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A collection of nine stories about American Tall Tale heroes, including Davy Crockett, Sally Ann Thunder Ann Whirlwind, Johnny Appleseed, Stormalong, Mose, Febold Feboldson, Pecos Bill, John Henry, and Paul Bunyan.
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Arizona's Arivaca Valley lies only a short distance from the Mexican border and is a rugged land in which to put down stakes. When Arizona Territory was America's last frontier, this area was homesteaded by Anglo and Mexican settlers alike, who often displaced the Indian population that had lived there for centuries. This frontier way of life, which prevailed as recently as the beginning of the twentieth century, is now recollected in vivid detail by an octogenarian who spent her girlhood in this beautiful, cruel country. Eva Antonia Wilbur inherited a unique affinity for the land. Granddaughter of a Harvard-educated physician who came to the Territory in the 1860s, she was the firstborn child of a Mexican mother and Anglo father who instilled in her an appreciation for both cultures. Little Toña learned firsthand the responsibilities of ranching—an education usually reserved for boys—and also experienced the racial hostility that occurred during those final years before the Papago Indians were confined to a reservation. Begun as a reminiscence to tell younger family members about their "rawhide tough and lonely" life at the turn of the century, Mrs. Wilbur-Cruce's book is rich with imagery and dialogue that brings the Arivaca area to life. Her story is built around the annual cycle of ranch life—its spring and fall round-ups, planting and harvesting—and features a cavalcade of border characters, anecdotes about folk medicine, and recollections of events that were most meaningful in a young girl's life. Her account constitutes a valuable primary source from a region about which nothing similar has been previously published, while the richness of her story creates a work of literature that will appeal to readers of all ages.
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Profiles the thirty-nine men who drafted the Constitution, including: John Dickinson, George Read, Gunning Bedford Jr., Jacob Broom, and Richard Bassett of Delaware; Benjamin Franklin, James Wilson, Gouverneur Morris, Robert Morris, George Clymer, Thomas Mifflin, Jared Ingersoll, and Thomas Fitzsimons of Pennsylvania; William Livingston, William Patterson, David Brearley, and Jonathan Dayton of New Jersey;Abraham Baldwin and William Few of Georgia; Roger Sherman and William Samuel Johnson of Connecticut; Nathaniel Gorham and Rufus King of Massachusetts; James Madison, George Washington, and John Blair of Virginia; among others.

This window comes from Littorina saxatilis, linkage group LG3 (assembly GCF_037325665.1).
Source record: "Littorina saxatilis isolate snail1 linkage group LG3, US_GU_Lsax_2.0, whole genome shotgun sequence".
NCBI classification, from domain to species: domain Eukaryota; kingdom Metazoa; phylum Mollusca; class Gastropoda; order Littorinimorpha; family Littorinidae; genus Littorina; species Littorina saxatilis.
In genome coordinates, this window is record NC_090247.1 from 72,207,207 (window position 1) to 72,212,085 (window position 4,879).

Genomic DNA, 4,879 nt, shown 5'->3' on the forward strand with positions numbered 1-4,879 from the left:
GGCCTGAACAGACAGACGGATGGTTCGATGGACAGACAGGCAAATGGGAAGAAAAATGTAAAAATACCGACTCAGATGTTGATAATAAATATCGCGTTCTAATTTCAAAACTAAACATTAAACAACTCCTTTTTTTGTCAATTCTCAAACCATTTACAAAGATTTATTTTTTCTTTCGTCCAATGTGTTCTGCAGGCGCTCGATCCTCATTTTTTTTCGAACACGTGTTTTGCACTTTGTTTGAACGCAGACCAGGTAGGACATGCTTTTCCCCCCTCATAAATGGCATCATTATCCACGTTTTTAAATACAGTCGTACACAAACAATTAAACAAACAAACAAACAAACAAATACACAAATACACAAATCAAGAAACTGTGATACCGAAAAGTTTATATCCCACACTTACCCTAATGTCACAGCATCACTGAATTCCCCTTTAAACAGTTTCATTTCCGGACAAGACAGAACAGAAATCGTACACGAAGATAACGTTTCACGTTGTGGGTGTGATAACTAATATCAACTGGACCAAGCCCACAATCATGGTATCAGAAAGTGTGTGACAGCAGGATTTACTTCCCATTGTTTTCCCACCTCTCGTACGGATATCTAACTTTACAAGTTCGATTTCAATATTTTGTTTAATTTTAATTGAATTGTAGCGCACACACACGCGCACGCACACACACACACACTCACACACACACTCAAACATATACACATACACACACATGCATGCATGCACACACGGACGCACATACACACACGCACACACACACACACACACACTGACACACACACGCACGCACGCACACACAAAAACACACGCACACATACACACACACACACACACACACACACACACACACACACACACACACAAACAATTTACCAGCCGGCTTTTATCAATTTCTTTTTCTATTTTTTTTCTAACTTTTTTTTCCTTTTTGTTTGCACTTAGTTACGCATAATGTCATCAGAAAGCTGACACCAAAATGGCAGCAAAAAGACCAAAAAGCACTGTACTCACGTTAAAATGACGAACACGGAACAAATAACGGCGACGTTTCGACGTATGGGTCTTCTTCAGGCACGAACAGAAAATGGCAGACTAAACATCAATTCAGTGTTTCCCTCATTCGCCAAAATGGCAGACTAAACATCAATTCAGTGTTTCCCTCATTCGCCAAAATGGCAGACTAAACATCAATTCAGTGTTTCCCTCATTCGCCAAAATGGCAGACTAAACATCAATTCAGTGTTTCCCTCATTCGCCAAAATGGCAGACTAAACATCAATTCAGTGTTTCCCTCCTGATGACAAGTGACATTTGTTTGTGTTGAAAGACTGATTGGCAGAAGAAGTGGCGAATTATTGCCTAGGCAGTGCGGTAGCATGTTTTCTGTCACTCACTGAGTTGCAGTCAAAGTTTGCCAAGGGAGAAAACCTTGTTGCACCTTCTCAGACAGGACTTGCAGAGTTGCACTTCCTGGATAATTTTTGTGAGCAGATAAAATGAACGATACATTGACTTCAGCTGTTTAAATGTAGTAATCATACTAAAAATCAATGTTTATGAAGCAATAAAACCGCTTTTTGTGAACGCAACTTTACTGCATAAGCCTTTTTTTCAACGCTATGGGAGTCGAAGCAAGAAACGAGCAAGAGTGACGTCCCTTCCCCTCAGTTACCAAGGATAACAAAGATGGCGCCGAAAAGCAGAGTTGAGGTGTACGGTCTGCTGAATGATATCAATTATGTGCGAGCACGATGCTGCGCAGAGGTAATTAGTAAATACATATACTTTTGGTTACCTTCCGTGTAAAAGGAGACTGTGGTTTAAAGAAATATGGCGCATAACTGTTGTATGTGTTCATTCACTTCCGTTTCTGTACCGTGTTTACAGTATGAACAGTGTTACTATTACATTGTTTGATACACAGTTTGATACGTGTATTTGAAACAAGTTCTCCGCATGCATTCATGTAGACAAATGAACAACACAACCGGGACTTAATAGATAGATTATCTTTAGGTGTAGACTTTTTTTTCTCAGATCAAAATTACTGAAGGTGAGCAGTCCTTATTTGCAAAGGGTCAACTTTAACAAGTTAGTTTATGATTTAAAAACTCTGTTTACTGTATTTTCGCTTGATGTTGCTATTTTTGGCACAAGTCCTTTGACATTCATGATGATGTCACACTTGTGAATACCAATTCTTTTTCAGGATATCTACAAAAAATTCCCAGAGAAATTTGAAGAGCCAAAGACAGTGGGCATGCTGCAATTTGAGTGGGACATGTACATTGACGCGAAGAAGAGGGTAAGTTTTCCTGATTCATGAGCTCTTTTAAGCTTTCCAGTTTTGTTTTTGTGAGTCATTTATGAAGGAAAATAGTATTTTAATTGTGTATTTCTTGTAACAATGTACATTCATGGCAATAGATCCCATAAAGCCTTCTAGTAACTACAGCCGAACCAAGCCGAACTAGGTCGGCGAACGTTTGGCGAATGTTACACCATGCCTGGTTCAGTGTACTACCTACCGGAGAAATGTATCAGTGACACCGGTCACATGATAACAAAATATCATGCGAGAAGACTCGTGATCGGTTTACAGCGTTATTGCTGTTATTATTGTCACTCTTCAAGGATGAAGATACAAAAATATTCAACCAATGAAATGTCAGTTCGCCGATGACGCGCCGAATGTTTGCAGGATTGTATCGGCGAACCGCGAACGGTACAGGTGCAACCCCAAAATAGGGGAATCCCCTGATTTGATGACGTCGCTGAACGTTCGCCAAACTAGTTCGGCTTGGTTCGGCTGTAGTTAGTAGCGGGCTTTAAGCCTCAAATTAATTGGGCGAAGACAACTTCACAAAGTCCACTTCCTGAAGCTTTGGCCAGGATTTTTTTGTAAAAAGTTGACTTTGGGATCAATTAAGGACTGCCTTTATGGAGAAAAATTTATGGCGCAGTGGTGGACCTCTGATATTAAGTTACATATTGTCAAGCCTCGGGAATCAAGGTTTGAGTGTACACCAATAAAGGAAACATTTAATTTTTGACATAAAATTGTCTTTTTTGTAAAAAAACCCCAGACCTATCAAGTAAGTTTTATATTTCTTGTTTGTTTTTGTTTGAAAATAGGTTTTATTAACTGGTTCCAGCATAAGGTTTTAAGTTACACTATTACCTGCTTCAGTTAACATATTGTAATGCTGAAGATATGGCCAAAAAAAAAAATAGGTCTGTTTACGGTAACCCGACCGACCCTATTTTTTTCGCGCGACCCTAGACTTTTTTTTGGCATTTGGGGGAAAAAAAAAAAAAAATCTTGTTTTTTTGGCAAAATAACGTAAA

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Passover

By David Mamet

Our Price: $15.00
(1995). Thin 8vo. ADVANCE READING COPY (ARC). NF in wrappers.
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Passover

By David Mamet

Our Price: $6.00
An inspirational gift book celebrates the Passover season in the story about a grandmother who, while helping her young granddaughter prepare a traditional recipe, reflects on her family's traumatic past and what her heritage means to her.
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Tales of Adam

By Daniel Quinn

Our Price: $12.95
Adam provides guidance and wisdom as he and his son Abel engage in a conversation about the mysteries of life, nature, and humankind, in a collection of illustrative stories.
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This historical anthology of writings fromn the Berkshires presents a collection of works, including contributions from writers such New England masters as Bryant and Melville, as well as notable writers of the present day.
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Simply written, but powerful and unforgettable, The Man Who Planted Trees is a parable for modern times. In the foothills of the French Alps the narrator meets a shepherd who has quietly taken on the task of planting one hundred acorns a day in an effort to reforest his desolate region. Not even two world wars can keep the shepherd from continuing his solitary work. Gradually, this gentle, persistent man's work comes to fruition: the region is transformed; life and hope return; the world is renewed.
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Describes the events of the 1914 Shackleton Antarctic expedition when, after being trapped in a frozen sea for nine months, the Endurance was crushed, creating the need to travel across the ocean to safety.
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An alphabet book contains rhymes featuring items from A to Z that symbolize Thoreau's Walden retreat, with paragraphs explaining their connection to the pond and Thoreau's sojourn there.
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